Travel Mosaics 2: Roman Holiday Review (Nintendo Switch)

Game: Travel Mosaics 2: Roman Holiday
Genre: Arcade, Education, Strategy, Puzzle
System: Nintendo Switch (also on Android, iPad, iPhone, PC)
Developer|Publisher: JetDogs | JetDogs
Age Rating: PEGI 3 | ESRB E (Everyone)
Price: UK £6.29 | EU €6.99 | US $7.99 | CA $10.49|AUS $ 10.50
Release Date: 16th March 2020

Review code used, with many thanks to JetDogs!

Originally designed for mobile, this nonogram game only recently got a Switch release. But does it stack up against the competition?


In the world of puzzle games, the picross/nonogram is as classic as a Sudoku or a Kakuro. The basic premise is always the same; you have a grid, with numbers assigned to each row and column that designate how many squares are filled in. Once you’ve completed the puzzle you end up with a pretty picture. The classic simplicity makes it easy to develop a nonogram game, but hard to do it in a way that impresses.

The number of times I accidentally used a power-up…

I never played the original Travel Mosaics series on mobile, but I imagine the control system worked quite well on the hardware available. Unfortunately, the Switch is so much better developed for gaming that the ported mobile controls feel just like that; a copy-and-paste job, with very little thought into the new hardware. The control stick and touch screen are just too sensitive for a game where pressing one wrong key means instant life loss. The D-pad is assigned to power-ups, which again just feels clunky on the Switch; I’d have much preferred to be able to use the D-pad as my control because that feels more natural.

I wasn’t impressed by the tutorial, or rather lack thereof. There are instructions, buried in the settings menu, but a lack of tutorial would instantly intimidate a new player. The instructions look like they were developed for a computer screen, with no regard for the much smaller screen of the Switch; the text is too small, and too many instructions are crammed into one screen, making it very difficult to read in handheld mode. All in all the game just feels like a poorly-thought-out copy-paste job from mobile, and it really ruins what could be a wonderfully relaxing experience.

I found the instructions too crammed in when playing in handheld mode.

The living room portion of the game is a collectables thing, as far as I can tell, and just feels a bit gimmicky. It’d be a nice side-task for a younger or completionist audience, I’m sure, but I never really had reason to pay attention to it, being far more interested in trying to earn all 3 stars on every puzzle (which is really hard!).

One thing that definitely needs addressing is the marketing for this game, which is something I don’t normally look into too deeply. Travel Mosaics 2 is marketed as a nonogram game, so imagine my surprise when I encountered a sliding puzzle just shoe-horned in once I finished the first area! it wasn’t compulsory, thankfully, but it ruined the relaxing headspace that nonograms put me in. It’s listed as a “unique take on the classic nonogram puzzle”, but there’s nothing particularly unique about it; plenty of other nonogram games have used colours and stages and recognizable images to much better effect for a lower price.

Graphics and Sound

The graphics hit a reasonable middle ground between a mobile game, and what a Switch game can be. They’re bright and cartoony, very much family-oriented, and a good fit for the game. Unfortunately, the style does still scream “mobile” (something instantly recognised by my partner, who saw me playing and asked if it was a straight-up port from a mobile game) which ruined my personal enjoyment; having seen what games like Depixtion and Voxelgram can be graphically, the clearly mobile-based graphics just felt a bit cheap. It was nice to have a choice of block style, though!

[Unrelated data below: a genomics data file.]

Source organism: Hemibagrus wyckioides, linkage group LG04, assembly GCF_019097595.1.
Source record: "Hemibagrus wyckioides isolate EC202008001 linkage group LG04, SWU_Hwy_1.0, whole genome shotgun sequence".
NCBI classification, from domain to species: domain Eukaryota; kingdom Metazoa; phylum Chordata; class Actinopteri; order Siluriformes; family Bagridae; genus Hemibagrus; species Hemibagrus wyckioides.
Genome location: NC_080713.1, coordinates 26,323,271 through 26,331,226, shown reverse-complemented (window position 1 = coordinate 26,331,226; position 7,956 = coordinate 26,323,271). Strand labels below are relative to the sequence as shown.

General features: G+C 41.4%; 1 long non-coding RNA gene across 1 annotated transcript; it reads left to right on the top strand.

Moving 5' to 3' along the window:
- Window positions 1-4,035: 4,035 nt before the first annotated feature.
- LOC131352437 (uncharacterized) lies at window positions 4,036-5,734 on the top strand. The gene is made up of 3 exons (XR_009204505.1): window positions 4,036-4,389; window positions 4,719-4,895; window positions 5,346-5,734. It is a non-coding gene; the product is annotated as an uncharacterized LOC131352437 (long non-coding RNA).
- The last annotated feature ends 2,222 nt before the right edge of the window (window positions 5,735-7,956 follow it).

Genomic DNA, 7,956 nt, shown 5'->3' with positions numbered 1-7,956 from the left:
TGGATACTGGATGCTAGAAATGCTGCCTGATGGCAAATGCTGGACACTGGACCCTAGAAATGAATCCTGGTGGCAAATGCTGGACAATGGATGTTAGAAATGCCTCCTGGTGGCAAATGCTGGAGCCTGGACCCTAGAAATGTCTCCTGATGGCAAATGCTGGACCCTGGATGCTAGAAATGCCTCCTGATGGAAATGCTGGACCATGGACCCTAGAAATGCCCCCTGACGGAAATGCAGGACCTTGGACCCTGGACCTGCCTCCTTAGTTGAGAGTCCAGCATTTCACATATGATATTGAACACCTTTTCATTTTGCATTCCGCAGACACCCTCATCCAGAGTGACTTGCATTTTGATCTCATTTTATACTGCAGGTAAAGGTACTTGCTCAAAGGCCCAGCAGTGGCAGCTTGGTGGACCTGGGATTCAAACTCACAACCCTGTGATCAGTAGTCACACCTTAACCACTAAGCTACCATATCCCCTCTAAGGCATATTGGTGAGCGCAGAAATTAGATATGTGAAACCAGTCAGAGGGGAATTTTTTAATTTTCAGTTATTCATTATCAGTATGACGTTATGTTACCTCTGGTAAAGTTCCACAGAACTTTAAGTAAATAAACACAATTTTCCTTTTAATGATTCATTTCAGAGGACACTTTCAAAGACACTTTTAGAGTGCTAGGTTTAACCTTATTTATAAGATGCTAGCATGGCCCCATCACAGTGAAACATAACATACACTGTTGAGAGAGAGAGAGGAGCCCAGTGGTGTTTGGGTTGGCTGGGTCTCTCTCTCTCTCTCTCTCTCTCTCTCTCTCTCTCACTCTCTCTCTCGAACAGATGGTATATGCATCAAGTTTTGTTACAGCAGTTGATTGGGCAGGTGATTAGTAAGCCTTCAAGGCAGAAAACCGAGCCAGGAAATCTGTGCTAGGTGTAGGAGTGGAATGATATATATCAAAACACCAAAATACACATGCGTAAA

The graphics are cute but still give major mobile vibes.

The soundtrack, however, was brilliant, It was positive but relaxing, and very holiday/island vibes – I’ve been obsessed with Animal Crossing New Horizons lately, and that track would definitely not be out of place on my not-so-deserted island!


Difficulty is one category where Travel Mosaics 2 shines, and it shines brightly! There are three difficulty settings; Easy, Normal, and Difficult. Admittedly I skipped Easy and went straight to Normal, then shortly on to Difficult. Easy is very beginner-friendly, with the colour-specific work removed and auto-completion of both columns and rows. Normal introduces the colour-switching mechanic, but still auto-completes rows and columns once you’ve got all the blocks in the right place. Difficult doesn’t automatically cross out completed rows and columns until both the row and the column are completed, which makes it much harder.

I loved the decent choice of difficulty!

I enjoyed the challenge of Difficult mode, as I’ve played many nonogram games and enjoy a good challenge. However, this is where the device sensitivity became a burden, as mentioned earlier. I’d be filling in a row and all it took was the slightest touch of the control stick or brush of my sleeve on the touch screen to move my cursor and fill in an incorrect block, resulting in an instant life loss. Granted the game isn’t responsible for how sensitive the device is, but this is why I’d have preferred D-pad control and just scrapping the power-ups; they don’t feel right in a Switch game, at least not to me.


While it stuck far too close to its mobile roots, Travel Mosaics 2 has the potential to be a really fun nonogram game with some control and design rework. As it is now I’d be loath to pay the asking price, but with some spit and polish, I could see it easily being worth that or more in future.

Final Verdict: I’m Not Sure

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